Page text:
FinTechAutomationTackling the treasury skills shortage

Tackling the treasury skills shortage

If treasury is to successfully embrace digital transformation, organisations need new skillsets and capabilities, but how do they go about achieving an upskilled workforce?

According to Korn Ferry International’s Future of Work survey, the world is facing a global talent crisis. In fact, it’s estimated that by 2030, a talent deficit of 85.2m workers can be expected – and treasury is not going to dodge the crisis as it goes through its own digital transformation.

Recent research from The Hackett Group found that the finance/treasury management talent profile is significantly changing, and this transition will require unprecedented levels of re-skilling and upskilling of 54% of employees by 2022. Executives must be prepared to manage the significant implications for talent or they risk losing some of the potential value of increasingly digital operations – up to $82m for world-class organisations.

“To support digital transformation, organisations need new skillsets and capabilities – those in high demand, but short supply,” outlines Steve Wainwright, Managing Director EMEA at eLearning specialist Skillsoft. “Many organisations say the most prominent challenge they are facing is a lack of sufficient experience in candidates. Hiring new candidates with the skills required to be successful in digital transformation is not an effective strategy.

“That’s not to say attracting and retaining the right talent won’t be crucial over the coming years, it will – more so than ever before. But the key to long-term success for many businesses will be providing their people with the opportunities to transition into roles that are more skilled, value-based and rewarding. Businesses need to upskill their current employees to prepare for these changes.

“Businesses know the skills of tomorrow, but helping the employees of today achieve proficiency in them will be crucial to long-term success. Helping employees gain skills that will make them productive in the workplace will also offer their organisation a competitive advantage. It will prepare employees for the roles of tomorrow while driving transformation within the organisation.”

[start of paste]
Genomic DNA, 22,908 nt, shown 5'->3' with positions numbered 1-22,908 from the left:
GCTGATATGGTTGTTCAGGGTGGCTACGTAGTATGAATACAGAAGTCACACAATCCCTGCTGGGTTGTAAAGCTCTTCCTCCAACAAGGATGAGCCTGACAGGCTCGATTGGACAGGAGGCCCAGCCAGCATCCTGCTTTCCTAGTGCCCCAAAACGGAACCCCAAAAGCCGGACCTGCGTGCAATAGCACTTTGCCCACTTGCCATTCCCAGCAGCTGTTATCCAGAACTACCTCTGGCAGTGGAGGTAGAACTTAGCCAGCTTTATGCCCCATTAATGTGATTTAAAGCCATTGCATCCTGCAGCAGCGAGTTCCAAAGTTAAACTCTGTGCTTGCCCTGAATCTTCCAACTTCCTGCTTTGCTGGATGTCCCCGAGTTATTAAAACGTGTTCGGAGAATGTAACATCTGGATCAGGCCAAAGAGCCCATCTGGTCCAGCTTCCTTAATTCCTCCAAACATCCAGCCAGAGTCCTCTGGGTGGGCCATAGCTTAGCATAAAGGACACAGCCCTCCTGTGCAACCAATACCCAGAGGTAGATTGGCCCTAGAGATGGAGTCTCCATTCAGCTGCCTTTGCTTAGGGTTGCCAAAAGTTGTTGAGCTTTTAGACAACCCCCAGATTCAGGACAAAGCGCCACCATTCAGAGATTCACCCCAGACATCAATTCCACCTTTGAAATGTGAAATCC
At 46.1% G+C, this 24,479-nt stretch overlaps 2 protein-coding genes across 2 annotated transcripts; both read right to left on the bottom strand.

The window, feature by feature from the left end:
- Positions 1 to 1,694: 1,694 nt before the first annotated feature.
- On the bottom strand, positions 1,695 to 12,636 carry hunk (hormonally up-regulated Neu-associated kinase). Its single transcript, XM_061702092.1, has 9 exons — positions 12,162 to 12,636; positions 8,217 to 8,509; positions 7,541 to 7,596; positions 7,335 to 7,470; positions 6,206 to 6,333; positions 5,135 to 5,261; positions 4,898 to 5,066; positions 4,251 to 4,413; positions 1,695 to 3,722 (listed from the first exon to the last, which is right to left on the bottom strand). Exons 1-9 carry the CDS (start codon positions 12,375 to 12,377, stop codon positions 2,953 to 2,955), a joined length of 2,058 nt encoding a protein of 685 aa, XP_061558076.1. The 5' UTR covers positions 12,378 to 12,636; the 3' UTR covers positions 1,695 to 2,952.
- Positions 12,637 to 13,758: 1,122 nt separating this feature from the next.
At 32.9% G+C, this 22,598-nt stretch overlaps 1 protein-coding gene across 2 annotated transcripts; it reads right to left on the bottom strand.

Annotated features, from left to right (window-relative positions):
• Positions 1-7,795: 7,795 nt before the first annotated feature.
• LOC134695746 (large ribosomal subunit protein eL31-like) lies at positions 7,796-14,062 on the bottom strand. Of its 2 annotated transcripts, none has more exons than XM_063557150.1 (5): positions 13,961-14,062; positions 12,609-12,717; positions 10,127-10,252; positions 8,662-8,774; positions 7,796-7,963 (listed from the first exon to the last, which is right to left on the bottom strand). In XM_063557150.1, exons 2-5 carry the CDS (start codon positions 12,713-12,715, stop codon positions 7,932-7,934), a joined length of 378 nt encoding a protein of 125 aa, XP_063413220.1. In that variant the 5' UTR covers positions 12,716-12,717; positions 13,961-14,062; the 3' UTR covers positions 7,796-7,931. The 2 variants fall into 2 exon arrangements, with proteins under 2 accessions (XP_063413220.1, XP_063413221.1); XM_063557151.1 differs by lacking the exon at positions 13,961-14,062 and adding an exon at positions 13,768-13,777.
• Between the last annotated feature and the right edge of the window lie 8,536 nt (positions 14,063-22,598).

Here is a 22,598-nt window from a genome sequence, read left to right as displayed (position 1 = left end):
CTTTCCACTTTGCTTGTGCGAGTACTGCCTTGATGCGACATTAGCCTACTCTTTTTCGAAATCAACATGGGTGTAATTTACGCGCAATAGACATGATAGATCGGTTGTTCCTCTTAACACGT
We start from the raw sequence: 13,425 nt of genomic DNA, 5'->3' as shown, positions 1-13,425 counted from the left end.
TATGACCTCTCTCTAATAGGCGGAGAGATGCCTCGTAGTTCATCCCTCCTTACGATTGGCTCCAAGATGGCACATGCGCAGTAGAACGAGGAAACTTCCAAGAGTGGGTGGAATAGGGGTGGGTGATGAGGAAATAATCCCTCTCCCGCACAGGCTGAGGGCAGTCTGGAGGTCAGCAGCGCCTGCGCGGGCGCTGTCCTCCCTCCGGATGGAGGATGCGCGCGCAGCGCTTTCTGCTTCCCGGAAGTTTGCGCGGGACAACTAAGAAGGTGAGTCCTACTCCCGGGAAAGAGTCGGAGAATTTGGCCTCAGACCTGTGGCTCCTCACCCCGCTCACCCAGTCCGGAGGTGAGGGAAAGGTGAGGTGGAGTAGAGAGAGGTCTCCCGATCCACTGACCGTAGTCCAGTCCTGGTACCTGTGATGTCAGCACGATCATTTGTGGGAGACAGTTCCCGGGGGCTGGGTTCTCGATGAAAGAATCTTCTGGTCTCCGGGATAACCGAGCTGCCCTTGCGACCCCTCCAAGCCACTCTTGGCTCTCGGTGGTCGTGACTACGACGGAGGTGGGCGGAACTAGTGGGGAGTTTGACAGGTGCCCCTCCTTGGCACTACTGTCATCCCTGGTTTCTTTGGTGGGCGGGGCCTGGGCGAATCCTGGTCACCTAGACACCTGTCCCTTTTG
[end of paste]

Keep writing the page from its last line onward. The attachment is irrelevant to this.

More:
Practical approach to resolving the treasury skills shortage

According to The Hackett Group’s report, to counter the treasury skills shortage, finance functions must define and adopt an integrated talent management strategy that includes a number of specific practices for delivering the skills needed. This strategy should encompass principles for determining which skills and competencies are targeted in recruiting, emphasized in learning and development, and reinforced in job design and performance appraisals.

The practices include:

  1. Identify talent needs

Smart automation, continuous innovation and more agile operating model methods will accelerate the need to retool skills and competencies. The trend away from transactional, commodity skills and toward knowledge-based talent increases the importance of having a pipeline of skilled and experienced employees and leaders. Organizations will need to identify the roles and skills that are essential to performance and assess existing gaps. World-class organizations tend to have more advanced strategic workforce planning capabilities, including formal processes, dedicated people, and fit-for-purpose technology to capture and report data that aids demand planning for future skills in the workforce.

  1. Develop talent

Knowledge-based digital skills, such as strategic thinking, continuous innovation, analytics, and process improvement, are scarce and expensive. Until supply begins to approach demand – which will take time – organizations will have no choice but to prioritize initiatives to reskill and redeploy existing resources to fill critical gaps. Certainly, this will involve training and on-the-job development – but training will differ significantly from models that focus on instructing employees how to perform task-oriented work. Building analytical, project management, critical thinking and business skills involves more intensive effort. Doing so rapidly will require new development methods and strategies, including taking advantage of established external programs.treasury skills shortage

As this shift in development occurs, business functions should begin looking at providing lifelong learning opportunities that foster critical skills at all career levels – from associates to senior leaders. One leading practice for establishing the right skills is providing employees with opportunities to participate in professional certification or credential programs and master classes. These programs can be effective ways to align skills requirements with new expectations for ways of working and the development opportunities that employees desire. They also provide tremendous benefits to the company as employees apply their new skill sets across the enterprise.